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Mel Gibson can testify at Harvey Weinstein trial, judge says
LOS ANGELES — Mel Gibson can testify about what he learned from one of Harvey Weinstein’s accusers, a judge ruled Friday in the rape and sexual assault case against the former movie mogul.
The 66-year-old actor and director was one of many witnesses, and by far the most famous, whose identity was revealed in Los Angeles Superior Court. The judge and attorneys had taken a break from jury selection to make suggestions about what evidence would be allowed at trial and who could testify. The list of witnesses in the case is sealed.
Judge Lisa B. Lench ruled that Gibson could testify in support of his masseuse and friend, who will be known as Jane Doe #3 at trial. Weinstein is accused of sexual assault by restraining the woman, one of 11 counts of rape and sexual assault in the 70-year-old’s trial.
Prosecutors said that after receiving a massage from the woman at a Beverly Hills, California hotel in May 2010, a naked Weinstein followed her into the bathroom and masturbated. Weinstein has pleaded not guilty and denied any non-consensual sexual activity.
Weinstein’s lawyers objected to allowing Gibson to testify, saying that what he learned from the woman while receiving a massage from her did not constitute a “new complaint” by the woman under the law that Gibson would have taken the stand. A “new complaint” under California law allows the introduction of evidence of a sexual assault or other crime if the victim reported it to someone else voluntarily and relatively quickly after it occurred.
Prosecutors said that when Gibson casually brought up Weinstein’s name, the woman had a traumatic response and Gibson learned from her that she had been sexually assaulted. Gibson doesn’t remember the moment of the exchange, but the prosecution will use another witness, Alison Weiner, who remembers talking to both Gibson and the woman in 2015.
Judge Lench said Gibson’s testimony will depend on how the accuser describes the conversation with him when she takes the stand, and she may choose to rule against that at that point.
Weinstein’s attorney, Mark Werksman, argued at the time that if Gibson did take the stand, the defense should be allowed to question him about widely reported anti-Semitic remarks Gibson made during a 2006 arrest, and about racist remarks made to a girlfriend. which were recorded and published in 2010.
Lench said a broader discussion of Gibson’s racism was not relevant to the trial, but it would allow questions to be raised about whether he had personal biases and animosity toward Weinstein.
Werksman argued that Gibson was biased both because Weinstein was Jewish and because Weinstein had published a book criticizing the portrayal of Jews in the 2004 Gibson-directed film The Passion of the Christ.
“Any evidence of Mr. Gibson’s racism or anti-Semitism would prejudice my client who challenged it,” Werksman said.
The lawyer briefly and mistakenly said he thought the film had won the Oscar for best picture, but Weinstein, whose films once dominated the Oscars, shook his head as he sat at the defense table.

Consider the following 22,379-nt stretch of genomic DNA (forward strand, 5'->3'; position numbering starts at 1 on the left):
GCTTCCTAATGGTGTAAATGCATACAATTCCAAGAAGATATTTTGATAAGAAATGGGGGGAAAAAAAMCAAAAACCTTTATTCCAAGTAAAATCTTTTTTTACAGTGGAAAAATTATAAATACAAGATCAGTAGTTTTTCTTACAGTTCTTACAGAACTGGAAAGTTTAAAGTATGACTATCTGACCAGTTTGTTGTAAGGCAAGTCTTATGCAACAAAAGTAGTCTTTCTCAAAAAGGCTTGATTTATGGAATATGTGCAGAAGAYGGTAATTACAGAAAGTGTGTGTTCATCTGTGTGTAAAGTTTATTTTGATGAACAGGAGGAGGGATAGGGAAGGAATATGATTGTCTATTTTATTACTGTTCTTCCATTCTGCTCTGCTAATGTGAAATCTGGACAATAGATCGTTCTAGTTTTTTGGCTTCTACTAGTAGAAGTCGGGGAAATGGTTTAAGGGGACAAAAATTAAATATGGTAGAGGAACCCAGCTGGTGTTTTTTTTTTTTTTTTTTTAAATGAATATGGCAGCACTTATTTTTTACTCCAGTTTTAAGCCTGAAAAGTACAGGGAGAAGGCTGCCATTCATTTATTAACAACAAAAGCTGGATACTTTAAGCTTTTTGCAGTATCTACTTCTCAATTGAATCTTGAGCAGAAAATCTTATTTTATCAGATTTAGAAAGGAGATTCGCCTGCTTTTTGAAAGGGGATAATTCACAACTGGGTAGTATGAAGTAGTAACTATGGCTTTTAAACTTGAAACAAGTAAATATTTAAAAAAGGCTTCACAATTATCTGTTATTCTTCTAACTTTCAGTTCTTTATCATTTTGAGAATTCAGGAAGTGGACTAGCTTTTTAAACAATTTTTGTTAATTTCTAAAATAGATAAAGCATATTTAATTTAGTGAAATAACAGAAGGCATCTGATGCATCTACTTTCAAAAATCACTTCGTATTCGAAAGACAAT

“I’m sorry, my client would know better than I do,” Werksman said. “But it was an award-winning film.”
The defense also argued that Gibson was trying to whitewash her image by focusing on Weinstein’s wrongdoing and positioning herself as a champion of the #MeToo movement.
Prosecutors say Gibson made no such offers to himself and that during the conversation with his masseuse he said he was discussing a business deal with Weinstein, indicating no such bias.
Deputy District Attorney Marlene Martinez called Gibson’s past comments “disgusting” but said they were irrelevant to the narrow targets he will be called on to face.
Gibson’s testimony raises the prospect of two of Hollywood’s once most powerful men, who have suffered public falls, facing each other in court.
An email seeking comment from a Gibson representative was not immediately returned.
In one of several similar rulings Friday, Lench also ruled that “Melrose Place” actress Daphne Zuniga could testify in a similar capacity for a woman known at trial as Jane Doe #4, whom Weinstein is accused of raping in 2004 or 2005. .
The Associated Press does not typically name people who say they were sexually assaulted.
Weinstein is already serving a 23-year sentence for a 2020 rape and sexual assault conviction in New York. The state Supreme Court agreed to hear his appeal in that case.
He was subsequently taken to Los Angeles for a trial that began Monday, five years after women’s stories about him gave a huge boost to the #MeToo movement.
Friday’s arguments came a day after the premiere of the movie “She Said,” which tells the story of the work of the two New York Times reporters whose stories brought down Weinstein.
Weinstein’s lawyers had previously asked for a delay in the trial in Los Angeles because publicity about the film could taint jurors, but the judge rejected their request.
The trial is expected to last eight weeks. The judge and attorneys will return to the jury selection process Monday morning, and opening statements are expected to begin Oct. 24.
Follow AP Entertainment Writer Andrew Dalton on Twitter: twitter.com/andyjamesdalton